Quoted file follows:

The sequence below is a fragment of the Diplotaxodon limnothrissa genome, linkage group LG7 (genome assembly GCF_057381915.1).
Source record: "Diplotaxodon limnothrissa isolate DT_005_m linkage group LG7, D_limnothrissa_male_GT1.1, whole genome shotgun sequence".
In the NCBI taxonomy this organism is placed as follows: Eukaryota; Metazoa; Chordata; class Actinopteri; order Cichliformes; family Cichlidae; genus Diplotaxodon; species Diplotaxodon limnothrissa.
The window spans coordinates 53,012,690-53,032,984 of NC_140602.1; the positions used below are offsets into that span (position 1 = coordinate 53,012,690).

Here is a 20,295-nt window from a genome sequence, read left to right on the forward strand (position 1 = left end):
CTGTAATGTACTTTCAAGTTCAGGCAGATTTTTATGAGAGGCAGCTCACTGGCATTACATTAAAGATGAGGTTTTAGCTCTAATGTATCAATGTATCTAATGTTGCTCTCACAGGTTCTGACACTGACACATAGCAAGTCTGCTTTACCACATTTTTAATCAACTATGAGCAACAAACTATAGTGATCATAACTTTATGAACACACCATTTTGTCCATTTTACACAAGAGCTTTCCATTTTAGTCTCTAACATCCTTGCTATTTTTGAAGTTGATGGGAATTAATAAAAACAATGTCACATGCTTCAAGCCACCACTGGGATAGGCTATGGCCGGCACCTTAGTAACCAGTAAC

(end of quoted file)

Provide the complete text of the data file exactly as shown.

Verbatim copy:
The sequence below is a fragment of the Diplotaxodon limnothrissa genome, linkage group LG7 (genome assembly GCF_057381915.1).
Source record: "Diplotaxodon limnothrissa isolate DT_005_m linkage group LG7, D_limnothrissa_male_GT1.1, whole genome shotgun sequence".
In the NCBI taxonomy this organism is placed as follows: Eukaryota; Metazoa; Chordata; class Actinopteri; order Cichliformes; family Cichlidae; genus Diplotaxodon; species Diplotaxodon limnothrissa.
The window spans coordinates 53,012,690-53,032,984 of NC_140602.1; the positions used below are offsets into that span (position 1 = coordinate 53,012,690).

Here is a 20,295-nt window from a genome sequence, read left to right on the forward strand (position 1 = left end):
CTGTAATGTACTTTCAAGTTCAGGCAGATTTTTATGAGAGGCAGCTCACTGGCATTACATTAAAGATGAGGTTTTAGCTCTAATGTATCAATGTATCTAATGTTGCTCTCACAGGTTCTGACACTGACACATAGCAAGTCTGCTTTACCACATTTTTAATCAACTATGAGCAACAAACTATAGTGATCATAACTTTATGAACACACCATTTTGTCCATTTTACACAAGAGCTTTCCATTTTAGTCTCTAACATCCTTGCTATTTTTGAAGTTGATGGGAATTAATAAAAACAATGTCACATGCTTCAAGCCACCACTGGGATAGGCTATGGCCGGCACCTTAGTAACCAGTAAC